Additionally, I want to send a big heads up and gangs away to Team Wolf about a little movie called Full Moon High, directed by the mighty Larry Cohen, which is about a teenage werewolf and predates Teen Wolf by four years. Alan Arkin's son plays the teenage werewolf. Other members of the cast include Ed McMahon, as the ultra-right wing father of the werewolf, the guy who played Lamont on "Sanford & Son," the guy who played the coach on "Growing Pains" and "Just the Ten of Us," the guy who played Jeff's dad on "Curb Your Enthusiasm," Jim J. Bullock, and Alan Arkin as a psychiatrist whose methods consist solely of insulting his patients. My favorite line from the elder Arkin, after a suicidal patient jumps off a building, dragging a policeman with him: "What a couple of jerks." Rent this movie.

Friday, February 10, 2006

The straight dope

Two odd things read this week:
1. Headline on a National Enquirer seen at the grocery store Tuesday, paraphrased: "O.J. Simpson spotted in hotel room with prostitutes at 1 a.m." I seem to recall the headline mentioning that these prostitutes were also she-males, but I may be misremembering it. At any rate, I find it odd that the time needs to be mentioned. It's almost like the time is the scandalous part of the scandal, not the hookers. Oh dear, what a lewd and lascivious hour to be banging a ho. If it had been 3 a.m., I would have understood, but 1:00? I'm outraged.
2. Last sentence of instructions for an iron-on patch, from the back of a box of Honey Nut Cheerios: "Do not iron while wearing the shirt."

Thursday, February 09, 2006

Monday, February 06, 2006

The Great Indoor Flood*

We had a mini-Katrina in our apartment last night. Read about it here. What a Super Bowl Sunday. I tell you what. I experienced the gamut of human emotion. The full gamut. All twelve human feelings. I experienced them all. The day started out triumphantly. My freelance corporate hellhole gig got extended indefinitely, and though the job (with the exception of the salary) is like a casserole of everything I hate, combined, those corporate fatcats have a lot of money to throw around. I'm only going to work three days a week, and I'll be making the same money I made at my last full-time, five-days-a-week job. So my financial woes are long-term temporarily over. This job will end in about a year, though I'm actively looking for something more bearable and less far away from my apartment, and they know and I know that I could jump ship at any time. In the meantime, having Mondays and Tuesdays free is a nice consolation prize for the agony and extreme boredom of Wednesday, Thursday, and Friday. However, I digress. The point is, I am now a breadwinner again, so I took my wife out to eat on Sunday afternoon. The food was up to par. I did not have to send anything back, as I am wont to do, or yell at the waiter and/or waitress, as I am also wont to do. I'm a real jerk. I actually paid for a meal for the first time in months, and it felt good. Later, I attended a Super Bowl party at a friend's home. There were several attractive things about this party, the most attractive being the total of zero minutes I spent watching the game. I spent several minutes drinking beer, eating hot wings and chips and queso, devouring two slices of New Orleans King Cake, and petting a dog outside in beautiful February sunshine. Then I came home, nicely buzzed and full, read some movie reviews, listened to some music, contemplated going to bed, drank some water, and then disaster struck. Read Spacebeer to get the details. I'm not feeling so bad now. Our apartment is in a cluttered state of disarray, large portions of the carpet will have to be replaced, and I spent a lot of time last night pacing, swearing, yelling, worrying, and generally freaking out, but most of our stuff was saved. I lost one book of Diane Arbus photographs, Mrs. Mystery lost a few books, but the rest of our material possessions are fine and dandy. As a subscriber to the religion of living in the present, I laugh at my troubles. Is that the best you could do, jerks? I survived your flood. Next time, bring me a fire. I will douse it and dance a jig. It could have been a lot worse. It was basically a large inconvenience, nothing more. Seriously, though, if I had gone to bed a few hours earlier like I had planned, I would have lost all my unread books, all my records, and a good portion of my other material possessions that aren't so material, in my opinion. The stuff I need, along with food, to live happily and well. If that had gone down, I would have probably stopped crying in July of 2008. Mrs. Mystery and I toasted the random shitstorms and pratfalls of life over enchiladas, carne guisada and margaritas this afternoon. We'll see a Richard Pryor concert film at the Alamo Drafthouse tonight. Then we'll come home and sleep next to a loudly whirring industrial fan and the stench of wet carpet and towels. You win some, you lose some. Am I right? Heh? Heh? Whoo!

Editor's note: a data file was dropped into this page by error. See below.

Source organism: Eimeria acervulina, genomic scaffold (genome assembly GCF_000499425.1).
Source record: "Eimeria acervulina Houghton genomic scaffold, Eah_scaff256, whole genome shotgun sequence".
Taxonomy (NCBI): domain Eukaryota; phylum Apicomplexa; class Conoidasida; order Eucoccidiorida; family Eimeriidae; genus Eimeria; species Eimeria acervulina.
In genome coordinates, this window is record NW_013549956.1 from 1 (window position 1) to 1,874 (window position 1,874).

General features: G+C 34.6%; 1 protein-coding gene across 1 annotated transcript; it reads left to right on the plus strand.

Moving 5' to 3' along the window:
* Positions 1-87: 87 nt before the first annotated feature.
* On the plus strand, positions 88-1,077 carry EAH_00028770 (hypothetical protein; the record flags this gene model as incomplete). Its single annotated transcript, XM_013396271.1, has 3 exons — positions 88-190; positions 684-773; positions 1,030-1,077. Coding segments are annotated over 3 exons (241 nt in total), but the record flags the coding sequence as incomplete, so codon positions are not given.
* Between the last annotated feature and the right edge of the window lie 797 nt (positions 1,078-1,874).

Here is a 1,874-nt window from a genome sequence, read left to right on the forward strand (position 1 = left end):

I was tagged by Mary P Pants several days ago. I better get on that. Here we go:
When I was little: three of my favorite songs were "I Love a Rainy Night" by Eddie Rabbitt, "Cum on Feel the Noize" by Quiet Riot, and "Panama" by Van Halen. Now, I can barely tolerate the first two, but Van Halen is still on regular rotation. The mysteries of life.
I've never: been to Hartford, Connecticut.
I have seen: a crater left by a meteor in the Arizona desert.
I can: make my wife cry simply by playing Lou Reed's "Metal Machine Music."
I got my first: bloody nose when my dog jumped off the couch and landed on my face.
I sometimes: don't answer my phone.
I will: change jobs often.
I have: wet carpet.
I am an expert: speller and an expert smeller.
I hate: everything but the good stuff.

*A tribute to The Great Outdoor Fight

Wednesday, February 01, 2006